Rheumatic Fever (Acute Rheumatic Fever or ARF)

  • Medical Author:
    David Perlstein, MD, MBA, FAAP

    Dr. Perlstein received his Medical Degree from the University of Cincinnati and then completed his internship and residency in pediatrics at The New York Hospital, Cornell medical Center in New York City. After serving an additional year as Chief Pediatric Resident, he worked as a private practitioner and then was appointed Director of Ambulatory Pediatrics at St. Barnabas Hospital in the Bronx.

  • Medical Editor: Charles Patrick Davis, MD, PhD
    Charles Patrick Davis, MD, PhD

    Charles Patrick Davis, MD, PhD

    Dr. Charles "Pat" Davis, MD, PhD, is a board certified Emergency Medicine doctor who currently practices as a consultant and staff member for hospitals. He has a PhD in Microbiology (UT at Austin), and the MD (Univ. Texas Medical Branch, Galveston). He is a Clinical Professor (retired) in the Division of Emergency Medicine, UT Health Science Center at San Antonio, and has been the Chief of Emergency Medicine at UT Medical Branch and at UTHSCSA with over 250 publications.

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Rheumatic fever (acute rheumatic fever or ARF) facts

  • Rheumatic fever is an autoimmune disease which may develop after strep throat infection.
  • The Jones criteria are used to help physicians make the clinical diagnosis of rheumatic fever.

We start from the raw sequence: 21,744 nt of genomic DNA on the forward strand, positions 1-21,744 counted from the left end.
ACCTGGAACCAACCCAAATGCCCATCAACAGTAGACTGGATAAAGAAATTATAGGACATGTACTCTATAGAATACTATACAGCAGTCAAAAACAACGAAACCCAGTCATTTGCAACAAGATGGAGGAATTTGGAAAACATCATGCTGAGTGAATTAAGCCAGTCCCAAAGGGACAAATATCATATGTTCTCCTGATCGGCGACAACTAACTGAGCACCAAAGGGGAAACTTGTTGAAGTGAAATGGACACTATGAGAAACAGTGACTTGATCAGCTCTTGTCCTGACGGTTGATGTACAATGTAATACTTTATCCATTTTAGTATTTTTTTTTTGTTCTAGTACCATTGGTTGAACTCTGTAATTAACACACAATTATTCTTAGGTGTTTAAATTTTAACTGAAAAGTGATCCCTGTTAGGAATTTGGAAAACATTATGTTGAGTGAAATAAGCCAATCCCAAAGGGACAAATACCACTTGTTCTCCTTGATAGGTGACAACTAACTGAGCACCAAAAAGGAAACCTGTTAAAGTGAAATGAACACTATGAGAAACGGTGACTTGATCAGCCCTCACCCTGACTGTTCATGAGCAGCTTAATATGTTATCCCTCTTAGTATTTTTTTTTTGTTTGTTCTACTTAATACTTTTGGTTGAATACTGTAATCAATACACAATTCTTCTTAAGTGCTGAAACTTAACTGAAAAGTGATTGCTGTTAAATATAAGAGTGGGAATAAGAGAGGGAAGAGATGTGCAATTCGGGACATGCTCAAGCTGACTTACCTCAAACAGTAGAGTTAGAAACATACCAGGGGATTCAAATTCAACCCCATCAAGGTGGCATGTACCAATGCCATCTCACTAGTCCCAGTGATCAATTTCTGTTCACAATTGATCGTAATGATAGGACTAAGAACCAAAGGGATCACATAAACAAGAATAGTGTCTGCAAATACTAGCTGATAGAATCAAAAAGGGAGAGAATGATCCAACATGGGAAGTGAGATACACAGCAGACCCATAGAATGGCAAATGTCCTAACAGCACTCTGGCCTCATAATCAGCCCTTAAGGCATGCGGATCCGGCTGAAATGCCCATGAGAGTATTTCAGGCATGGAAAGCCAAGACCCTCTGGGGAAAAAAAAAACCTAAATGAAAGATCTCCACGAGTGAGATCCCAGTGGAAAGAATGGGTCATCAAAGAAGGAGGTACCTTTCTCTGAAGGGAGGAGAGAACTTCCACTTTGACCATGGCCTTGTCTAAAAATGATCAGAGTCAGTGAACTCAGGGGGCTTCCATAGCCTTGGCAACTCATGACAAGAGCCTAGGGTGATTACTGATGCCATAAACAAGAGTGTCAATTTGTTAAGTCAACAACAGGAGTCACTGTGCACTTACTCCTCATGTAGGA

• Rheumatic fever does not affect all individuals who have had a strep throat infection.
  • Rheumatic fever affects the joints, heart, skin, and nervous system.
  • Antibiotics are used to treat the strep throat infection and may prevent development of rheumatic fever.
  • Rheumatic fever may cause long-term damage to the heart and its valves.

What is rheumatic fever?

Rheumatic fever (acute rheumatic fever or ARF) is an autoimmune disease that may occur after a group A streptococcal throat infection that causes inflammatory lesions in connective tissue, especially that of the heart, joints, blood vessels, and subcutaneous tissue. The disease has been described since the 1500s, but the association between a throat infection and rheumatic fever symptom development was not described until the 1880s. The sore throat was later associated with fever and rash (caused by streptococcal exotoxins) in the 1900s. Prior to the broad availability of penicillin, rheumatic fever was a leading cause of death in children and one of the leading causes of acquired heart disease in adults. The disease has many symptoms and can affect different parts of the body, including the heart, joints, skin, and brain. There is no simple diagnostic test for rheumatic fever, so the American Heart Association's modified Jones criteria (first published in 1944 and listed below) are used to assist the physician in making the proper diagnosis.

Medically Reviewed by a Doctor on 3/18/2016
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